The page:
Indeed, food is a key part of the Ligurian experience, and the local cuisine favours simplicity. Some focaccia bread, a piece of farinata (chickpea-based pancake) and a slice of torta (pie stuffed with vegetables) makes for a fine picnic. And don’t forget the local pasta: a dish of trofie (small cylindrical twists) or pansotti, triangular shapes filled with wild herbs and typically eaten with a walnut sauce the Genoese brought back from Georgia, is not to be missed. This is the riviera that tastes as good as it looks.
Bussana Vecchia was destroyed by an earthquake in 1887 and remained a ghost town until artists took it over in the 1960s (Shutterstock)
From harbour Porto Antico, walk up to the Cattedrale di San Lorenzo – in its crypt are some amazing religious treasures. See the Palazzo Ducale and the alleged birthplace of Christopher Columbus, then eat lunch in the city’s Mercato Orientale before strolling along Via Garibaldi, a street lined with palazzos and art galleries. Don’t miss the city views from atop Palazzo Rosso.
Discover the ancient city-state of Noli – its walls once inspired the poet Dante. Then take a dip in the sea at the medieval fishing village of Varigotti, which has one of the best beaches on this stretch of coast, before enjoying an aperitivo and dinner in the walled city of Albenga, known for its medieval towers and purple asparagus.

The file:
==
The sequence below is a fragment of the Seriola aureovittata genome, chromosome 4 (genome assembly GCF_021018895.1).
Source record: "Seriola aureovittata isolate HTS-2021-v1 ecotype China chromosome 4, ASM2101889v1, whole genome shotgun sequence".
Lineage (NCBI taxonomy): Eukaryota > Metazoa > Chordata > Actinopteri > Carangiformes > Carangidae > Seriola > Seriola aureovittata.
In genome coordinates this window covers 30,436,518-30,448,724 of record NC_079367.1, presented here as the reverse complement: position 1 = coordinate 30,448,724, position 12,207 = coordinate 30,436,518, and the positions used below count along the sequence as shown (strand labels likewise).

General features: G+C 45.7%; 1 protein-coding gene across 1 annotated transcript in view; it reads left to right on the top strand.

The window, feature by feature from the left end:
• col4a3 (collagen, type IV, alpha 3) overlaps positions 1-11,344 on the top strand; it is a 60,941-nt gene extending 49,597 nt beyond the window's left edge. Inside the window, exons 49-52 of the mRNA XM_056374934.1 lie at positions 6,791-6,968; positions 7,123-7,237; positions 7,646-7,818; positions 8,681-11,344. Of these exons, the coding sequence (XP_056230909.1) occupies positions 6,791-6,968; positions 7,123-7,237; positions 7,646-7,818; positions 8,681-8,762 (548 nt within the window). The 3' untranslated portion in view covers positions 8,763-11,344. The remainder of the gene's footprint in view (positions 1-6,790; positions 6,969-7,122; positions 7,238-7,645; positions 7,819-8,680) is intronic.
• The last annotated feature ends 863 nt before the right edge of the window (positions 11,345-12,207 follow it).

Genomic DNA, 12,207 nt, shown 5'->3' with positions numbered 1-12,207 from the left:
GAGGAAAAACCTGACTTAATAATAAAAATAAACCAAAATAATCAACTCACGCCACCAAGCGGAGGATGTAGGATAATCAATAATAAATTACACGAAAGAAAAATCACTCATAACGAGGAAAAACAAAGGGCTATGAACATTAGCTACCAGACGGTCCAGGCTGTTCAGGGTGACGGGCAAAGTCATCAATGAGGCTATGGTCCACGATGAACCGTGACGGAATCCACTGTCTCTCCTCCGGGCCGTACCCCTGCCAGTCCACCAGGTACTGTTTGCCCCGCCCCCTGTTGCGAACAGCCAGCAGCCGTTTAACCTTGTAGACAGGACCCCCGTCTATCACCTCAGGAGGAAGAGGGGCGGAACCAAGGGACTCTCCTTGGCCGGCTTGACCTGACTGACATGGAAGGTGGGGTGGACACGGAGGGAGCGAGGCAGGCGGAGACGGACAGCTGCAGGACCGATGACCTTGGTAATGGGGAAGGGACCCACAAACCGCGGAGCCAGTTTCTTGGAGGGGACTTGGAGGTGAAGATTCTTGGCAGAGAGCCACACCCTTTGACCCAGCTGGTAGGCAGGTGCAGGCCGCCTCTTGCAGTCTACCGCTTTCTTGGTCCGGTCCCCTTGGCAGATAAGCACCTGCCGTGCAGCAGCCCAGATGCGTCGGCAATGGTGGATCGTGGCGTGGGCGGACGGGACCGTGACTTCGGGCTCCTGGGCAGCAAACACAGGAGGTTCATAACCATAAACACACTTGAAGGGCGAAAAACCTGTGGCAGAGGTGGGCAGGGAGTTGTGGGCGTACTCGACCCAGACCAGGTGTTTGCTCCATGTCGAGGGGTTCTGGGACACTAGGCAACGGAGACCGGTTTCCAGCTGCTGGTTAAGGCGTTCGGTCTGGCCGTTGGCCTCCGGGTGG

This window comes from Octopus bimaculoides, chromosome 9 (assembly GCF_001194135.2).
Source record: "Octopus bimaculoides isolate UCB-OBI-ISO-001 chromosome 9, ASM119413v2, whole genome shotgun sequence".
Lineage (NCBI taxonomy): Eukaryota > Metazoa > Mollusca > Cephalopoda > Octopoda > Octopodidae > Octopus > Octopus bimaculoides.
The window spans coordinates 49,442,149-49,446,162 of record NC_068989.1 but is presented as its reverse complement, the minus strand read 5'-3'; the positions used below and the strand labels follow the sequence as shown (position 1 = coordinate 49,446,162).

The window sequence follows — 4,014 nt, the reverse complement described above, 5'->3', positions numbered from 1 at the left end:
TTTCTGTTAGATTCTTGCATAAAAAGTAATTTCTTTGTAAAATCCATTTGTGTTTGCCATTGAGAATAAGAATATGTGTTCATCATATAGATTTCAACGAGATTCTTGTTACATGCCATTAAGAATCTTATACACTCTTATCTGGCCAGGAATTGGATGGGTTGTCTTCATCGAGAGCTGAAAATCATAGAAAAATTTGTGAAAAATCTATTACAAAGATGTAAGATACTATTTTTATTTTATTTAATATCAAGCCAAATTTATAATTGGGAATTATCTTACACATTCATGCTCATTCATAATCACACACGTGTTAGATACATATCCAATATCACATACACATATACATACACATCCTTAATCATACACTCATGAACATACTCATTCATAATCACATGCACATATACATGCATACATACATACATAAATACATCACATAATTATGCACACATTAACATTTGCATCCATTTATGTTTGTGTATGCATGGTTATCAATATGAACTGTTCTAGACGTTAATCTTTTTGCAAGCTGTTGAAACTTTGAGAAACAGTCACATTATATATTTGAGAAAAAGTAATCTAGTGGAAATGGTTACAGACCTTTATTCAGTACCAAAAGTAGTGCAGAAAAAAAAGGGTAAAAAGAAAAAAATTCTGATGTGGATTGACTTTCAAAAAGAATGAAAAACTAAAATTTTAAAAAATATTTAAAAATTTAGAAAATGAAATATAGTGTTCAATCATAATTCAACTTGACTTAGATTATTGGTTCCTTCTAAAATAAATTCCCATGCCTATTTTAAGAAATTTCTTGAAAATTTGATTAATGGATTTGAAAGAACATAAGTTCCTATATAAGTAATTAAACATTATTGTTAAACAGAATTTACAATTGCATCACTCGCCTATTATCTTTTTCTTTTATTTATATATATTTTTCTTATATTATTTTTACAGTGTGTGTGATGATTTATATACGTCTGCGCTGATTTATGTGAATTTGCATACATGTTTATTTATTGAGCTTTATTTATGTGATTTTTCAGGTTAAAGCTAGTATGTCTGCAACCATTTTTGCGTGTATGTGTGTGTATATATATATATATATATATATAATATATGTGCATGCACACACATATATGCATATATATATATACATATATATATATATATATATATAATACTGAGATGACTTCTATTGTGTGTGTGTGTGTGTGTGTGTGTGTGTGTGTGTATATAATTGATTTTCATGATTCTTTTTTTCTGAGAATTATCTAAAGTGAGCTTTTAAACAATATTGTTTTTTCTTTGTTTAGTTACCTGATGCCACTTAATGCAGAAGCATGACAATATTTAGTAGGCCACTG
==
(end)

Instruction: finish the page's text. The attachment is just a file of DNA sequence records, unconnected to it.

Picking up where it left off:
Stop for a swim at the sandy beach in Arma di Taggia, then visit the late medieval triptychs by local master Ludovico Brea at the Convento di San Domenico in Taggia. Next, drive up the Valle Argentina to mountaintop Triora, known for its 16th-century witch trials.
Visit Bussana Vecchia, which was destroyed in an earthquake in 1887. Its ruins are now an artists’ colony. Now explore the museums and galleries of Sanremo, a 19th-century resort town where Europe’s aristocracy once wintered.
From Ventimiglia, drive 20km up the Val Nervia, one of Liguria’s most beautiful valleys, to the “Little Dolomites”. See the 15th-century arched bridge and ruined castle at Dolceacqua and eat in Apricale, a village dug into the rocky mountainside.
Hanbury Botanical Gardens (Shutterstock)